When life gives you cabbage, you make sauerkraut — and homemade sauerkraut is a world apart from the stuff that comes from the grocery store. It's crunchy and delightfully sour, perfect for topping a round of beer-braised brats or layering into a big sandwich. Don't worry about needing a special crock or making so much you'll be eating it for months.
Today I'm showing you how to make a small batch of sauerkraut in a mason jar — it's just enough kraut to get you hooked!
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Sauerkraut is often one of the first fermentation projects recommended to curious DIY-ers, and with good reason: It's beyond easy to make, it requires very little special equipment, and the results are dependably delicious. All you need to do is combine shredded cabbage with some salt and pack it into a container — a crock if you have one and want to make a lot of sauerkraut, but a mason jar will do just fine for small batches. The cabbage releases liquid, creating its own brining solution. Submerged in this liquid for a period of several days or weeks, the cabbage slowly ferments into the crunchy, sour condiment we know and love as sauerkraut.
How Is Sauerkraut Fermented?
Sauerkraut is made by a process called lacto-fermentation. To put it (fairly) simply: There is beneficial bacteria present on the surface of the cabbage and, in fact, all fruits and vegetables. Lactobacillus is one of those bacteria, which is the same bacteria found in yogurt and many other cultured products. When submerged in a brine, the bacteria begin to convert sugars in the cabbage into lactic acid; this is a natural preservative that inhibits the growth of harmful bacteria.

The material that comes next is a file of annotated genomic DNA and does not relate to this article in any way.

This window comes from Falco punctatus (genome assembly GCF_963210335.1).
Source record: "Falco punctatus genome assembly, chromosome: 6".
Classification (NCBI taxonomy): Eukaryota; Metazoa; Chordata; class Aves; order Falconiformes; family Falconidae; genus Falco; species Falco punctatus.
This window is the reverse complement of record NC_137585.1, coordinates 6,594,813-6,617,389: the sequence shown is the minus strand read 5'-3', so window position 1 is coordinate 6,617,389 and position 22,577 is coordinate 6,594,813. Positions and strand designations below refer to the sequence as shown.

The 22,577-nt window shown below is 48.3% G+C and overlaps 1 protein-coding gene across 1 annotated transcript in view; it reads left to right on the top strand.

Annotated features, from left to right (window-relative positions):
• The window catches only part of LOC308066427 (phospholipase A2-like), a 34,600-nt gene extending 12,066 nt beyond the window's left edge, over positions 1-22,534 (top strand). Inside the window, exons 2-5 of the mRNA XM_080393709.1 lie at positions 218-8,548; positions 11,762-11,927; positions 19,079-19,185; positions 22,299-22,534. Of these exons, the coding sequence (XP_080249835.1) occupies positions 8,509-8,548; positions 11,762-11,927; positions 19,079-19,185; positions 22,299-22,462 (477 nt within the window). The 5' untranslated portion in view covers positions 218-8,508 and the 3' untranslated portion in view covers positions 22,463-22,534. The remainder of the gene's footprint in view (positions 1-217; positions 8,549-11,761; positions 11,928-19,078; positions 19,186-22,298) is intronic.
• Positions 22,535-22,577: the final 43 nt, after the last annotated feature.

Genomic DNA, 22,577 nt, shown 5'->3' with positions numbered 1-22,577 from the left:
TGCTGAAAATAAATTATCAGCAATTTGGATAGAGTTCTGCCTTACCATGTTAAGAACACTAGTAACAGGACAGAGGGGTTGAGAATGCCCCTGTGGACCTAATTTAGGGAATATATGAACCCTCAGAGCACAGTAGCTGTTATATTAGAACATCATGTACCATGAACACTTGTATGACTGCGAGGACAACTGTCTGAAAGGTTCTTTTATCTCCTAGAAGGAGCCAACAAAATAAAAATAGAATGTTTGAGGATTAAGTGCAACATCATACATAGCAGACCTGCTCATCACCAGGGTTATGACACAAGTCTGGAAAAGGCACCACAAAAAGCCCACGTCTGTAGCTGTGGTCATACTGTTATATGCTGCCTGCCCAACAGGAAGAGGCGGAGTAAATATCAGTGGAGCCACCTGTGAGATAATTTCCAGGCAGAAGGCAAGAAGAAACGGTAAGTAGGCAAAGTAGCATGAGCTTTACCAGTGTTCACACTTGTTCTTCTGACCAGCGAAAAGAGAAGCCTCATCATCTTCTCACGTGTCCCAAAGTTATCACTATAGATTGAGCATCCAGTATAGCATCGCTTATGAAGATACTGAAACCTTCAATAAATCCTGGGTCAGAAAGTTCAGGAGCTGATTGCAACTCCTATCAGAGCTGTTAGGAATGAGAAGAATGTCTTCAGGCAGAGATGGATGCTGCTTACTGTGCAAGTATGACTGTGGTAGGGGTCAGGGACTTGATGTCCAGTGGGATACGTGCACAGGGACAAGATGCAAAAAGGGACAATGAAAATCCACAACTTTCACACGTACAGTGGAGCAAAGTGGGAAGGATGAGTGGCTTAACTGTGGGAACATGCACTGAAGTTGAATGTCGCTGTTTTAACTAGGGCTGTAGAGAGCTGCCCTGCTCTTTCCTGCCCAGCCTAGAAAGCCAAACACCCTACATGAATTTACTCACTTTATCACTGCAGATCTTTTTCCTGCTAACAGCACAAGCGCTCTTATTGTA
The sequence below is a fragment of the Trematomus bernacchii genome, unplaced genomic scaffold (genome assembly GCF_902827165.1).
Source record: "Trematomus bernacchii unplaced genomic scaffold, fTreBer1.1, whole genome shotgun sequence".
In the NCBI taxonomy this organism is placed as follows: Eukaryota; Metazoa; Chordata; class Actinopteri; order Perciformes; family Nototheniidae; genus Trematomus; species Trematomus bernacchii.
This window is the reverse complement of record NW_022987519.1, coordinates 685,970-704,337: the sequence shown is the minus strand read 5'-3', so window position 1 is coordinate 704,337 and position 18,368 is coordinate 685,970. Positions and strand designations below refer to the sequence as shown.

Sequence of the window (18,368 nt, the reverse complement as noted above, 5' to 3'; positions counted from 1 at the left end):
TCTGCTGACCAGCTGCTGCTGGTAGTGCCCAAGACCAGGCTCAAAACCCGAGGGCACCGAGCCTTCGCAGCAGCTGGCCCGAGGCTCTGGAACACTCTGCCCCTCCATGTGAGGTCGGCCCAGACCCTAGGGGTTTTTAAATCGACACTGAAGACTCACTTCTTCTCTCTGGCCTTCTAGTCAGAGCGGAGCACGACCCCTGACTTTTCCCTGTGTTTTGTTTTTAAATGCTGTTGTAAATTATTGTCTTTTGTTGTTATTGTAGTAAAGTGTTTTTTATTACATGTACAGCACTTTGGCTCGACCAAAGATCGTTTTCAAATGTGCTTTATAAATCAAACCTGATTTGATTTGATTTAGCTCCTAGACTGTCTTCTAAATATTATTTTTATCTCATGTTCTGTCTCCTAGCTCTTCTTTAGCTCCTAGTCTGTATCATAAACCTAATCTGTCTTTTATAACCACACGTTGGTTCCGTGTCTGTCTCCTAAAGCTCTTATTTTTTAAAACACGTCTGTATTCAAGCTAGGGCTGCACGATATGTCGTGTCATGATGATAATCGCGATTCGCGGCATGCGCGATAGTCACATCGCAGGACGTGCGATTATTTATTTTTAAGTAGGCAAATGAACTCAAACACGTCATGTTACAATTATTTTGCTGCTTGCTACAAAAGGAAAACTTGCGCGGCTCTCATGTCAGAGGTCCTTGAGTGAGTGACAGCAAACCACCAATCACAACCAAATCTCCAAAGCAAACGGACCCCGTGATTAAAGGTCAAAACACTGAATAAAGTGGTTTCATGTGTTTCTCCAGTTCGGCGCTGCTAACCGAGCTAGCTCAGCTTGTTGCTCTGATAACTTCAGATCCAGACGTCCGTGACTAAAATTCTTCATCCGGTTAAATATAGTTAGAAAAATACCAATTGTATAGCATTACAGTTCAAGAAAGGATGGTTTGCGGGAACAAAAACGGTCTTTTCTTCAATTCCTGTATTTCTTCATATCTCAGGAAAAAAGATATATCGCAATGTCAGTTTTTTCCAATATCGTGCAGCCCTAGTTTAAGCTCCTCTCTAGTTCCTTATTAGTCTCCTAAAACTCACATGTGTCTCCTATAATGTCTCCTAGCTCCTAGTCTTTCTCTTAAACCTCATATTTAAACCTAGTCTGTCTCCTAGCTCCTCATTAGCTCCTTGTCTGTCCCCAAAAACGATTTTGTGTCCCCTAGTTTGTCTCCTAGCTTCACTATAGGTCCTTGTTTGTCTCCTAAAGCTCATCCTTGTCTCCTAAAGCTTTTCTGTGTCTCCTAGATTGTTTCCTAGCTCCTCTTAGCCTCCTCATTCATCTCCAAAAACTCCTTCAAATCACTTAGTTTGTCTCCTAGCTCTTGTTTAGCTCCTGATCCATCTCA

Why Should Sauerkraut Be Fermented?
Lacto-fermentation has been used for centuries to preserve seasonal vegetables beyond their standard shelf-life. The fermentation process itself is very reliable and safe, and the fermented sauerkraut can be kept at cellar temperature (around 55°F) for months, although those of us without cellars can make do with storing the kraut in our fridges. Besides preserving the cabbage, this fermentation process also transforms it into something incredibly tasty and gives it additional health benefits — fermented sauerkraut contains a lot of the same healthy probiotics as a bowl of yogurt.